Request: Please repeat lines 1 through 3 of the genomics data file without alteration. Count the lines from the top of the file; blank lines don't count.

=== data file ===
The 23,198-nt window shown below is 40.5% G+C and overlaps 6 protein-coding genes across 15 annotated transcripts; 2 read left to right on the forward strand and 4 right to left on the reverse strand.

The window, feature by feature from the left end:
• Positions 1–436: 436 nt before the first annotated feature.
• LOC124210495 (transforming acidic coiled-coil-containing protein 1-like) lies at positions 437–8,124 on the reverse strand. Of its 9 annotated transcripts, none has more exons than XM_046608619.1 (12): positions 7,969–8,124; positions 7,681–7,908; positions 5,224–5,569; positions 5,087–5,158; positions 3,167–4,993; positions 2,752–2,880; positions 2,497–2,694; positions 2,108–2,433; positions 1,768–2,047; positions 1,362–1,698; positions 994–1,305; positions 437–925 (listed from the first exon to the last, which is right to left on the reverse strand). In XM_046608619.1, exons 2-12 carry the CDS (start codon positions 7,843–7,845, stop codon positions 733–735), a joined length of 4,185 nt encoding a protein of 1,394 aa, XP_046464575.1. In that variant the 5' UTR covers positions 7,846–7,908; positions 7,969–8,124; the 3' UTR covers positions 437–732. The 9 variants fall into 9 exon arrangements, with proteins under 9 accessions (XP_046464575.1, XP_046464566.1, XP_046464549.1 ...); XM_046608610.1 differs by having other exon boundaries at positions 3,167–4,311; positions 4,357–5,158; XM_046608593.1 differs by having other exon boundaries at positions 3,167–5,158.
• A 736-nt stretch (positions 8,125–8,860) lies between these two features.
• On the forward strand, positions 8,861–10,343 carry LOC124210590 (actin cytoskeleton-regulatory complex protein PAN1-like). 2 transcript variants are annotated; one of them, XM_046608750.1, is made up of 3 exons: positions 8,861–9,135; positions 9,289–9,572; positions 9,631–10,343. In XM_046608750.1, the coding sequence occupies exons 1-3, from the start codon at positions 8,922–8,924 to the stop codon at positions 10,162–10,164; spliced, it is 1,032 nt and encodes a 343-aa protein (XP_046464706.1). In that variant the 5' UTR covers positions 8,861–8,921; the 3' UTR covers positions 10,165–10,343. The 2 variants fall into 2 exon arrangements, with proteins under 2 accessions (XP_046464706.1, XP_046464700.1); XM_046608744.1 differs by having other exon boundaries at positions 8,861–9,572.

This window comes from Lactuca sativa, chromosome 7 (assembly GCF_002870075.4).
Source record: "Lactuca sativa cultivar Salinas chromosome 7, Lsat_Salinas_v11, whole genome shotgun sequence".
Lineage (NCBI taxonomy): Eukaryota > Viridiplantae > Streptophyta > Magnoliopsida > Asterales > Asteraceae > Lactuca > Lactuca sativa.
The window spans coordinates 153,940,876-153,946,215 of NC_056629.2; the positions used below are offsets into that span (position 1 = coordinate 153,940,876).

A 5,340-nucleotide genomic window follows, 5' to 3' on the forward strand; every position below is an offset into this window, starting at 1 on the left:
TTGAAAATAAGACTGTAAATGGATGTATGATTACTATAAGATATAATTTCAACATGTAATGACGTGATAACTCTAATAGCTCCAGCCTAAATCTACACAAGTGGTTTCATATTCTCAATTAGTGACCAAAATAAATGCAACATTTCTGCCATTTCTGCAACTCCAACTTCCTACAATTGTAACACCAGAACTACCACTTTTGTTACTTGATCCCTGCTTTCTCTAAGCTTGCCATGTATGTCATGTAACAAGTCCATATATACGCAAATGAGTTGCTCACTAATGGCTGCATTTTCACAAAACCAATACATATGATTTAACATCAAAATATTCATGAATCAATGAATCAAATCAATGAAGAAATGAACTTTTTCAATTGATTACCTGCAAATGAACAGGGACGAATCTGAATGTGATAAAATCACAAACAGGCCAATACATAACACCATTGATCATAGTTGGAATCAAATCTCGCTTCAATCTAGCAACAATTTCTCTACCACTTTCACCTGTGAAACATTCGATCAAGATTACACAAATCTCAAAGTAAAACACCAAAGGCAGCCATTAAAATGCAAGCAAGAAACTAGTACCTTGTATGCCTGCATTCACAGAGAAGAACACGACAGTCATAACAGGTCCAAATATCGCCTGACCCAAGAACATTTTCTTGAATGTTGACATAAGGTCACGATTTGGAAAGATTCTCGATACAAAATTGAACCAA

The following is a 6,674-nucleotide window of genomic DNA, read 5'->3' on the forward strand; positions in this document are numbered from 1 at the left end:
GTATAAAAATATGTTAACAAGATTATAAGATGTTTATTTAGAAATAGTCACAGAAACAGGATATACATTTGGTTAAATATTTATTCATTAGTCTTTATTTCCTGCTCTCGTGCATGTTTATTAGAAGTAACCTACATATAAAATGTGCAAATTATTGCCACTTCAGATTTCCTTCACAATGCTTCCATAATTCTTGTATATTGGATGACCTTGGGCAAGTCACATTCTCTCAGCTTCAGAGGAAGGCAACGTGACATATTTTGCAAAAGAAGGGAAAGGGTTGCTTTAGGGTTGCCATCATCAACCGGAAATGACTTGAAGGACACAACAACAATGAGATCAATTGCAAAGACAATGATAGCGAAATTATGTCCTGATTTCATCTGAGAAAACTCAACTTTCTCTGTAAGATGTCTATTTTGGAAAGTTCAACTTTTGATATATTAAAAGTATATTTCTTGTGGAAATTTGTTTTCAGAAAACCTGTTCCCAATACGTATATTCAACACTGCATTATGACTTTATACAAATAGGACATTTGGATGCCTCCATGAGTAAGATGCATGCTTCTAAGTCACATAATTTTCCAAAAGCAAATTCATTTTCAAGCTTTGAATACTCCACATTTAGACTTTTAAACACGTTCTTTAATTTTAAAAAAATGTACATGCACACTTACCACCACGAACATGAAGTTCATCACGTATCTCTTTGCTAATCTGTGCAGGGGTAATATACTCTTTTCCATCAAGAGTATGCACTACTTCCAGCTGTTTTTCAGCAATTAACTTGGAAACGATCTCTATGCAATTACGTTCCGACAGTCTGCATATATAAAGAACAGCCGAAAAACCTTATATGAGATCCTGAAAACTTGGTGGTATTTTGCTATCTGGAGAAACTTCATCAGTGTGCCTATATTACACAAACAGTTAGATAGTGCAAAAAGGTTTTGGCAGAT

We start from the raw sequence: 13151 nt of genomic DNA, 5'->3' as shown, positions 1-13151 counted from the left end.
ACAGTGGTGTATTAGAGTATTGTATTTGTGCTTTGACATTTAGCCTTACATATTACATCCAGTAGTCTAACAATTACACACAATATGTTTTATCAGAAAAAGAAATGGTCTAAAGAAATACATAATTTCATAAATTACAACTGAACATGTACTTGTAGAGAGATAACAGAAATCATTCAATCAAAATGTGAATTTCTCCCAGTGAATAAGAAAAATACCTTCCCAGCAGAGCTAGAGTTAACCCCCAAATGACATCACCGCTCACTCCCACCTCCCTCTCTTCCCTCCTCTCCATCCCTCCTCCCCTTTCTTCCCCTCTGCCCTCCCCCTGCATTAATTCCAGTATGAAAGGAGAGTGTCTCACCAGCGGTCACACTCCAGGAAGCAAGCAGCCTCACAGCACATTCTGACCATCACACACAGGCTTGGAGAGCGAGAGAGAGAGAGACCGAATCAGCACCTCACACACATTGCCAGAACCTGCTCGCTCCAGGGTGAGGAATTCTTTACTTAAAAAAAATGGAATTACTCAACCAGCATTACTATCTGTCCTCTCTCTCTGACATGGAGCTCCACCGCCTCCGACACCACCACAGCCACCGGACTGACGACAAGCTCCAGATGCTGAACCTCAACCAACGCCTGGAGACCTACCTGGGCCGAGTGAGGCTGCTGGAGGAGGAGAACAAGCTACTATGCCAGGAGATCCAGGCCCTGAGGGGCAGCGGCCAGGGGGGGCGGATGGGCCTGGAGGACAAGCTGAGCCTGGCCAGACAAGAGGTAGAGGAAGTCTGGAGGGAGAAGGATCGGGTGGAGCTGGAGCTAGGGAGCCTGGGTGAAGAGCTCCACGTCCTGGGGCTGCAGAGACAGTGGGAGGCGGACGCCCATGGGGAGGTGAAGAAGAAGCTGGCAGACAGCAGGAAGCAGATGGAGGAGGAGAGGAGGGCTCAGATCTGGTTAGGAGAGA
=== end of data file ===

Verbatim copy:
The 23,198-nt window shown below is 40.5% G+C and overlaps 6 protein-coding genes across 15 annotated transcripts; 2 read left to right on the forward strand and 4 right to left on the reverse strand.

The window, feature by feature from the left end:
• Positions 1–436: 436 nt before the first annotated feature.